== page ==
I overstate my minimums (the sum is greater than 100%). I never thought about what happens when outbound is saturated until you asked those questions. I never really thought about why I overstated them, or if there could be negative effects. :)

    My reasoning for overstating minimums was that, when there's only High and Highest traffic, I want Highest to have 90%. But, when there is other, lower traffic, I don't mind them dragging down Highest.

    Now that I think about it, that's probably stupid because if I just set the minimums accurately, so they sum to 100%, it should be the same effect because they can all run to 100% when competing traffic is low.

    So, it sounds like that's the important question. Whether Tomato applies any weighting when it adjusts overstated minimums downward. If it does, that might be a reason to overstate the minimums. But, if it takes away from each equally, then overstating them serves no purpose.

    Mark
     
  5. Toastman

    Toastman Super Moderator Staff Member Member

    I agree with az2008's interpretation of the wiki. There is a consensus of opinion that says that the sum of all the "rate" settings should add up to 100% and that there is no point in doing otherwise as it will "break" QOS.

    In practice, if this is followed, then a quick test of one of the high priority classes very quickly reveals that it actually isn't having the effect that one would have hoped. In my case, WWW response on my favourite test page becomes quite poor - 7 to 25 seconds, in the presence of a lot of P2P users.

    For instance, if a setting is made for WWW in HIGH class, of, let's say, 10% rate and and 50% limit - then the initial allocation for that class should be 10% rising to 50% max. This **should** be quite adequate to contain the WWW traffic, but in practice, performance suffers a very big hit - pages open quite slowly, between 7 and 25 seconds.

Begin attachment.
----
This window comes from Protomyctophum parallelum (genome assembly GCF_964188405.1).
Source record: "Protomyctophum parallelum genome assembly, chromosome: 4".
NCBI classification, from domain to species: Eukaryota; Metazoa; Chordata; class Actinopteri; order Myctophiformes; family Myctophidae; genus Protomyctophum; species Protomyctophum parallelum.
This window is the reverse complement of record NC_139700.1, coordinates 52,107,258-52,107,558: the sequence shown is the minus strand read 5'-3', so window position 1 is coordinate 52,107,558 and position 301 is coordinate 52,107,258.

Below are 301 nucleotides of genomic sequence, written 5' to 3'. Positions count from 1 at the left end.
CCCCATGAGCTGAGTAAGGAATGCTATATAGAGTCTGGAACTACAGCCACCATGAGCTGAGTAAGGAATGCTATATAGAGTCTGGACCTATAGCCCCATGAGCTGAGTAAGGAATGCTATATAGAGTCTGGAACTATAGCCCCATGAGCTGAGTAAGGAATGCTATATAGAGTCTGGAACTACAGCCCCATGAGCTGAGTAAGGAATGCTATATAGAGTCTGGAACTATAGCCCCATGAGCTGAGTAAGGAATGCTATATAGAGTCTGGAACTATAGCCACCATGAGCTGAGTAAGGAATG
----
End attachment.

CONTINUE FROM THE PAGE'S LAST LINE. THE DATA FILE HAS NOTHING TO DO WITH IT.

If the settings are replaced with 100% rate and 100% limit, the page becomes fast, 3-4 seconds to retrieve. It appears to be the "rate" setting that is responsible.

    So what is the explanation? Is the initial WWW query in excess of the initial rate of 10% - resulting in a delay while QOS is adjusted upwards? If so, then a higher setting of say, 50% rate and 100% limit might be more logical. But applying this rate to 5 classes results in 250% - and 10 classes (used in tomato) becomes 500%. Clearly something has to accommodate these requirements. It might break the rules, but it is necessary to get QOS to work.

    I had also always assumed that Tomato must handle this "overstating" of rate allocations, by adding up all of the "rate" settings and dividing to keep the total to 100%. My belief was based on what I had read in the forums and wikis - however, probably most of these posts were subjective assumptions too.

    One can postulate that if the router is switched on from cold, then a WWW session is started, the initial allocation of 50% is fine. And that if a mail session, also taking 50%, simultaneously begins, then our 100% is now filled. After this, any more new classes will exceed the 100% and then Tomato would have to downsize the allocations. This makes sense and appears to fit the observed behavior. How is this achieved in practice?

    Perhaps if someone on the forum is able to read the source code and unravel the logic behind it, we might gain more understanding.
     
  6. az2008

    az2008 Addicted to LI Member

    That would be really helpful.

    I've been thinking about this further, and I'm leaning in the direction of your opinion, that overstated minimums aren't just reduced equally so their sum equals 100%. For one thing, that could lead to lower priorities (with lower percentages) going to 0%. That doesn't sound right. If the logic prevents that from happening, then there must be something dynamic/flexible occurring.

    If it really does adjust all minimums down equally, then it seems to me like Tomato shouldn't allow a user to specify a sum of minimums > 100%. Then it would be clearer.

    Whatever Tomato does (even if it's unexplainable), I don't want to see it changed. It works great for me.

    Mark
     
  7. Toastman

    Toastman Super Moderator Staff Member Member

    QOS rate and limit settings

    az2008

    Yes, the QOS does work, and works well. But I am an engineer with a background of working with mission-critical industrial process control, and I personally like to know that everything is working properly according to a precisely defined set of rules. It aggravates me when I don't know what those rules are, and have to waste several thousand hours guessing!

    Perhaps the downsizing is dynamically adjusted down to 100% each time a new class is invoked?

    Pass....! Anyone knowing the answer too that one, please help!

    Having said that, Tomato can be made to be more effective than many Enterprise-level routers, which often need a rocket scientist to set up. I'll try to provide some "food for thought" soon with a few articles - the posts will be in the form of informal tutorials and might be quite large - keep watching !
     
  8. Toastman

    Toastman Super Moderator Staff Member Member

Share This Page